Steve Swell: Sound Miracles
SS: When I was growing upit's not this way anymoreit was really, not so much a rule as an unwritten rule that you spend time in those big bands, in Woody Herman's big band, or Buddy Rich's...
AAJ: So it was a rite of passage?
SS: Exactly. You were supposed to pay your dues in those bands before you went on to have a bandleader or solo career. That's the ethic I grew up with and I aspired to that. I tried to get in Woody Herman's band but I didn't quite get there.
AAJ: Well, Buddy Rich and Lionel Hampton are as big as names as Woody Herman, aren't they?
SS: Oh yeah, of course, but when you're in your 20s and early 30s those guys were around and you just wanted to be next to them, and hear them and play with them if you could.
AAJ: Was McIntyre the first break with the swing bands?
SS: I was in Lionel Hampton's band and then I was in Buddy Rich's, and then I went to Jaki Byard's big band, and through that I started to meet some people and I broke with moreI had already been into free music but it was at that time that I started to work with Jemeel Moondoc and Walter Thompson and eventually ended up with Tim Berne. So McIntyre was a pivotal time for me.
AAJ: The Byard/McIntyre axis.
AAJ: You've worked with Cecil Taylor, too, Bill Dixon. What was the path from big band, by way of the small units where you were collaborator, to starting out your own bands where you were leader? Was that a smooth transition?
SS: I don't think there's anything smooth or gradual in jazz. Things just kind of happen, and if you're in New York, you have exposure to a lot of different people and opinions, and ideas of how to do things and when to do things and where to do things, and the one ethos I had was to be around those earlier big bands, and when I got around to Jaki Byard and Ken McIntyre and Jemeel Moondoc, those were a little bit smaller, about 10, 12 piecesfrom there it was just a natural progression to wanting to make my own music, I was just drawn to it, and inspired by all the different approaches to how to improvise and how to put your own bands together, and eventually I just had to do my own thing. And I still feel that push and that desire to do that.
AAJ: When was this that you first started out as a leader?
SS: I would say in the late '80s and early '90s I had forays into different bands. I had a band with Joe Fonda, with Lou Grassi, and I had a little band I was doing with Will Connell, and from there those were things I was trying to do; I wasn't sure what I was doing with them, I was just writing music and playing out in front of people. They weren't recorded or anything, I was just out there doing some gigs with it and see where it took me, without thinking how to advance it, just doing it to get the experience of doing it, and try to have a good time doing it of course, as well.
AAJ: Who else?
SS: In the mid '90s, Tim BerneI met Herb Robertson on Walter Thompson's band and he kindly brought me into the Tim Berne world, and I met Joey Baron on that band and I played in Joey Baron's band, and did some touring with Hank Roberts' band who was also involved in that circle, the Knitting Factory circle. That was about 1990.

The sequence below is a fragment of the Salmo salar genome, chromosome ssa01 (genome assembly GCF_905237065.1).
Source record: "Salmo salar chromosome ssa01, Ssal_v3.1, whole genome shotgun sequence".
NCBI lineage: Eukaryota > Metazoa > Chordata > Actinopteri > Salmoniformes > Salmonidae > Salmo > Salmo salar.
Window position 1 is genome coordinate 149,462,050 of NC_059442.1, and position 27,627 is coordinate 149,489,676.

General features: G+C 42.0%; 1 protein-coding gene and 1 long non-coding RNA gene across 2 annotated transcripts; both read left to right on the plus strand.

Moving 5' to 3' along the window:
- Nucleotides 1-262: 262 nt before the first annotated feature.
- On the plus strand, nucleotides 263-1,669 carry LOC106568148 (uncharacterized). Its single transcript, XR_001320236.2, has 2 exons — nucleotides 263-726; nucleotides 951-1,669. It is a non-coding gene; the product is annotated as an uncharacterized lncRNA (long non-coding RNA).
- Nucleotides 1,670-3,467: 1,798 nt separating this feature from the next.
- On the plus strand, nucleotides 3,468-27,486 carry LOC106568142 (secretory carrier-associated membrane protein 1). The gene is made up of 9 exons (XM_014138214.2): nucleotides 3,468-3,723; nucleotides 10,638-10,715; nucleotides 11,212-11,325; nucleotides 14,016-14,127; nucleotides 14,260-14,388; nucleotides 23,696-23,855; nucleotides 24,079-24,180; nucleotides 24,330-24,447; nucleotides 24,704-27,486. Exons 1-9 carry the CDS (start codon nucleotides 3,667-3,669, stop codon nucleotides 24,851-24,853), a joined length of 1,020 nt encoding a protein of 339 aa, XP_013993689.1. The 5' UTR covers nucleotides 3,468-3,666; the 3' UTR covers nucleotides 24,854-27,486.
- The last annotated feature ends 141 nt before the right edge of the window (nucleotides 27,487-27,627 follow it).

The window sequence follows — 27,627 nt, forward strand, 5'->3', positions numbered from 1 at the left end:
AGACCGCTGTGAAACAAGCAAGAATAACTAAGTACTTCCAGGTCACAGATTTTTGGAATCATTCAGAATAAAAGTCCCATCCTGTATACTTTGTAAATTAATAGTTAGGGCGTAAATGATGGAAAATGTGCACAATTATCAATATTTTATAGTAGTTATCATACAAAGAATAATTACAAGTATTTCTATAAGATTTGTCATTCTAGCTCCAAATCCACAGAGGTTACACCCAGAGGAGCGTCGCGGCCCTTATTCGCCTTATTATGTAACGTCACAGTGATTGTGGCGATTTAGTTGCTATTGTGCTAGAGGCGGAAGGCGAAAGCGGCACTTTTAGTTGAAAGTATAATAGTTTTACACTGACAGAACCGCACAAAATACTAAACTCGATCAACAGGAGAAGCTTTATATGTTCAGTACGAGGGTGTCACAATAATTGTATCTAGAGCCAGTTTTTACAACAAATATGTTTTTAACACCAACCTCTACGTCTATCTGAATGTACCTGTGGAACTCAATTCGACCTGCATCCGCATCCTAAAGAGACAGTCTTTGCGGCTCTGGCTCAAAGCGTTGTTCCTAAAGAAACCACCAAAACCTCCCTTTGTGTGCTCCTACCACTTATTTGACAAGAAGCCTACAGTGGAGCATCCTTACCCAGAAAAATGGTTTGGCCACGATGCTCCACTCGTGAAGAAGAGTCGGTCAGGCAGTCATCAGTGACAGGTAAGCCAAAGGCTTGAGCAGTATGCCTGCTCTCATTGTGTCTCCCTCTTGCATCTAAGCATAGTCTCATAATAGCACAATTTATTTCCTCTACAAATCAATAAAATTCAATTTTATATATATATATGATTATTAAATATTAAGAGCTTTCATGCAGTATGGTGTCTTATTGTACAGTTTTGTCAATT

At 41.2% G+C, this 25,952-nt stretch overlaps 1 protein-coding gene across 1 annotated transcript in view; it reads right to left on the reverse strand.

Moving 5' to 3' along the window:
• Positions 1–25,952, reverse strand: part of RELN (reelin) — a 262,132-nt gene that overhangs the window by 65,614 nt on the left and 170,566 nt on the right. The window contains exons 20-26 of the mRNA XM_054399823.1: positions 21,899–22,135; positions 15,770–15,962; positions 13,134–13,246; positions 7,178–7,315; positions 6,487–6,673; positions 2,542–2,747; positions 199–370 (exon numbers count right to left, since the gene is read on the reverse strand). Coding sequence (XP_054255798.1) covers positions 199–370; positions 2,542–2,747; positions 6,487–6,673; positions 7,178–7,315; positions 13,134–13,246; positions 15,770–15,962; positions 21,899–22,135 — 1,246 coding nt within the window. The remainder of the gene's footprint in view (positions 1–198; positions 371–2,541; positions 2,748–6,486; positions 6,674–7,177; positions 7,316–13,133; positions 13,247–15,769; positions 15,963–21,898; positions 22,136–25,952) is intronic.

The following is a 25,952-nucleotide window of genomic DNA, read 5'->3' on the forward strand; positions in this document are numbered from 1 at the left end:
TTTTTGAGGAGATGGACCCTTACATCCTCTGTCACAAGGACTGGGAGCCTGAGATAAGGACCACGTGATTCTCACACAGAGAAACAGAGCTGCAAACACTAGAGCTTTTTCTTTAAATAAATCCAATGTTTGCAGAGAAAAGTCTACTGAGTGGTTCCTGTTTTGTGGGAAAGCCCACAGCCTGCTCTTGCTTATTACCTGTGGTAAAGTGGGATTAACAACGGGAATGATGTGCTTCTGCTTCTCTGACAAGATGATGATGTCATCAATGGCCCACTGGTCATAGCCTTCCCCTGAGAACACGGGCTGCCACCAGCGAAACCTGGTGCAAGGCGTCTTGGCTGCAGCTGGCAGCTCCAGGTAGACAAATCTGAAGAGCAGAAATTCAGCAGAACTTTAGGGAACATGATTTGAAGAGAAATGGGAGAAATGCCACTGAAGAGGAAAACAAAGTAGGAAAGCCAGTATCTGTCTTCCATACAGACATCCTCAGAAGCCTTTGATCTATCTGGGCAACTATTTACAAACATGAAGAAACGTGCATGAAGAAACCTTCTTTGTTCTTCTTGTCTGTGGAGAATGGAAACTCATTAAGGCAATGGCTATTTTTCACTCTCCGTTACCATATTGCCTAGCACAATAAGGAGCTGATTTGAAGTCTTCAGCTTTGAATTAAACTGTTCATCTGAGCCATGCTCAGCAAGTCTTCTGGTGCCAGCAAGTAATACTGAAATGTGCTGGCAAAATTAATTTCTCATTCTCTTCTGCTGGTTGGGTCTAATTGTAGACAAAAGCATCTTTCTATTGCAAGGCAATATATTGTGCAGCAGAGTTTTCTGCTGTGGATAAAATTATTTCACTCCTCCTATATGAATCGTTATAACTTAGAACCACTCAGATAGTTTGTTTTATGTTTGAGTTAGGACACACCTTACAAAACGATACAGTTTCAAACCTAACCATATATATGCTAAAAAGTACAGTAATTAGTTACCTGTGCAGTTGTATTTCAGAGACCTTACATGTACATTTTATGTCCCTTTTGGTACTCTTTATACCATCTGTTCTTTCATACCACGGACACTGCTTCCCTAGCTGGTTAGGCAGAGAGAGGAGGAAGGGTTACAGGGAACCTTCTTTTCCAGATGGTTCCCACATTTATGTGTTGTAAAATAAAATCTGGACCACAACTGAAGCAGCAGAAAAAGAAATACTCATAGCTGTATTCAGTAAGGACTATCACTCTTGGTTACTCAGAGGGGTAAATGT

AAJ: So there was some overlap between being a sideman and leading.
SS: Being a sideman is a thing I've always done and I still enjoy doing it and I also get experience from it and ideas, and I do grow from it also. And I incorporate some of what I learn as a sideman into my own music, and I like being a sideman because it takes some of the pressure off of everything you have to do as a bandleader. So in some senses, I won't say it's a vacation, but it's time off from some of the pressures of doing your own thing. But then you have to get back to your own thing, too. So there's a push and pull on both sides of that coin.
AAJ: Being a sideman, you would get to focus on your own solos and developing your own solo technique.
SS: Yeah, you do that in your own band, too. You just get a little more time to breathe maybe before you go back to try to put your own work together.
AAJ: So about your solos: how do you feel you relate to trombone history, modern trombone history, like Jimmy Knepper or Grachan Moncur III, or Roswell Rudd.
SS: It's all very, very important to me. My whole approach to improvising is coming from a very deep-rooted jazz sense and a very definite trombone history, going back to Kid Ory, and J.C. Higgenbothen- and I loved listening to Jack Teagarden when I was a kid. And, of course, J.J. Johnson. I very much love the whole tradition of the trombone in jazz. I'm rooted in that tradition, but also I have a sense ofa like what's going on in the rest of the world, the Connie Bauers and the Walter Wierboses, who are European. They don't really have that same tradition, so I'm also open to that and try to incorporate all that into my improvisingvery open to all of it.